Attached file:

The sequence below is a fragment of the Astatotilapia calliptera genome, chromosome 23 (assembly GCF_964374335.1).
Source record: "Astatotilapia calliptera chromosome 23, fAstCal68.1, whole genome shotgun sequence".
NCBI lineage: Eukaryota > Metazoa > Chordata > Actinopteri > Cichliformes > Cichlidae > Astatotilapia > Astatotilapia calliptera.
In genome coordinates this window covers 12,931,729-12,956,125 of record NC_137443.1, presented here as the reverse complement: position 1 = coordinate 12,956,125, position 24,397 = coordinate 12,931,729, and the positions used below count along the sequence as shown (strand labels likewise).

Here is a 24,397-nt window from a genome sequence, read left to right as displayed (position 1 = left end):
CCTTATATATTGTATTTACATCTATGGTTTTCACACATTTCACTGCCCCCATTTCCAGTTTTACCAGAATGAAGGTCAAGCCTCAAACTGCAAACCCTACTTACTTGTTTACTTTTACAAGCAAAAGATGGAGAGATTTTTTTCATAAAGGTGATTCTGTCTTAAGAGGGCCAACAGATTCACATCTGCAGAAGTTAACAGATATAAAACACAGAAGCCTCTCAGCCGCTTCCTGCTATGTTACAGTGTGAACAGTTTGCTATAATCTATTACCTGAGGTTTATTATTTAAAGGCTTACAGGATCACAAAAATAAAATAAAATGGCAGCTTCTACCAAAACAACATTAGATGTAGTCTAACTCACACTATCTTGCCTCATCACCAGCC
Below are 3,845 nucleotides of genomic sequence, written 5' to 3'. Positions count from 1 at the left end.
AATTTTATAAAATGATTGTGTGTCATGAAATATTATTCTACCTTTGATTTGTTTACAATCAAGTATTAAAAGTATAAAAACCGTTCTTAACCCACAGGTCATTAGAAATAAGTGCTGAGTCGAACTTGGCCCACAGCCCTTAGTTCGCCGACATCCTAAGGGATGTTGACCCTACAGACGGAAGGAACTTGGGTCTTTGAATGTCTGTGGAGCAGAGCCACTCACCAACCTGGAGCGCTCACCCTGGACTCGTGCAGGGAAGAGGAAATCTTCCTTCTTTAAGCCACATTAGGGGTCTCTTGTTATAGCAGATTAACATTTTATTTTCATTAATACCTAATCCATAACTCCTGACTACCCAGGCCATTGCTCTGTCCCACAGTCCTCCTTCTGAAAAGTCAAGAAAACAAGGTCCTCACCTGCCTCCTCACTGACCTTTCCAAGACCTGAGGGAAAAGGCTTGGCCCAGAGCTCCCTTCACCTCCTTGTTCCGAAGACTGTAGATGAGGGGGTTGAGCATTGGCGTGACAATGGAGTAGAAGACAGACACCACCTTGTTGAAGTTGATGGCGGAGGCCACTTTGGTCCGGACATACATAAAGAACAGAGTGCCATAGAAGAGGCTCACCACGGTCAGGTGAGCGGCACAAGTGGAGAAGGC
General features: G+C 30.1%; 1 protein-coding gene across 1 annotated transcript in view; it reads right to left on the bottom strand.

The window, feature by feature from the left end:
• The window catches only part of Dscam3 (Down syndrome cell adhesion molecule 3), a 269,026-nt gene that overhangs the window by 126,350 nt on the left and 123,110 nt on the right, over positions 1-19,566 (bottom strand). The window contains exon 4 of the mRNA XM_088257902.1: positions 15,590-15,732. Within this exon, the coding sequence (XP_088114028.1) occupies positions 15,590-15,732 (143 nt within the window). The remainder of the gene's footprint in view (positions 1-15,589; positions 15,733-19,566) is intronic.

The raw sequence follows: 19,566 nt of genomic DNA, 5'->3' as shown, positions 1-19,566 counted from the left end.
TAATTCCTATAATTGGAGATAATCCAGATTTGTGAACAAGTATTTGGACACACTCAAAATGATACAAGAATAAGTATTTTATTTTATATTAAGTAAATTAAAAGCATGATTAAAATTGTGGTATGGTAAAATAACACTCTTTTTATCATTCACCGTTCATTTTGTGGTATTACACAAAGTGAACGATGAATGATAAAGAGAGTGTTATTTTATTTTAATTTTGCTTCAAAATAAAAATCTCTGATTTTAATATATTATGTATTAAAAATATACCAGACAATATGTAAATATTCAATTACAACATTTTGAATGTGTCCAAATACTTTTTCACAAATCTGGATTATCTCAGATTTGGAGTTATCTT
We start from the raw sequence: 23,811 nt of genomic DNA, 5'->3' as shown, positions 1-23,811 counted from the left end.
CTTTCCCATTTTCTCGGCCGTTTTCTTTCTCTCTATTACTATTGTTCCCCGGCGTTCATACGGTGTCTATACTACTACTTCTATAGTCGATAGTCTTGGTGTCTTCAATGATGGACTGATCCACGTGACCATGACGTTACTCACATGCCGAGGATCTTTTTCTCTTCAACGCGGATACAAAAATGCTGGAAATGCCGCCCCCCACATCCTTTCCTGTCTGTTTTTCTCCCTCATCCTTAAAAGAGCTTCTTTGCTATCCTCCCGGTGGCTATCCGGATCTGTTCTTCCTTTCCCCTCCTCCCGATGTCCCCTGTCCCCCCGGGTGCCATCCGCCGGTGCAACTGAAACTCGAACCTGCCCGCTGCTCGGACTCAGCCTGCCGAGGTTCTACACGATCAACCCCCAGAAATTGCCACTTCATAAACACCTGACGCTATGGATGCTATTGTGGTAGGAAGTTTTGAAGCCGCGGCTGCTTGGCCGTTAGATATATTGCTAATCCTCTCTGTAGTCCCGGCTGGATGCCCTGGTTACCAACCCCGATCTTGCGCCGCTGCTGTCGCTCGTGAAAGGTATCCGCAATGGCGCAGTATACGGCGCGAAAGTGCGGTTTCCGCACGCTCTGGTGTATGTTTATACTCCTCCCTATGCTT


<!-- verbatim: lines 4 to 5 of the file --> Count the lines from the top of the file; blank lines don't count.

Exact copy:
In genome coordinates this window covers 12,931,729-12,956,125 of record NC_137443.1, presented here as the reverse complement: position 1 = coordinate 12,956,125, position 24,397 = coordinate 12,931,729, and the positions used below count along the sequence as shown (strand labels likewise).

Here is a 24,397-nt window from a genome sequence, read left to right as displayed (position 1 = left end):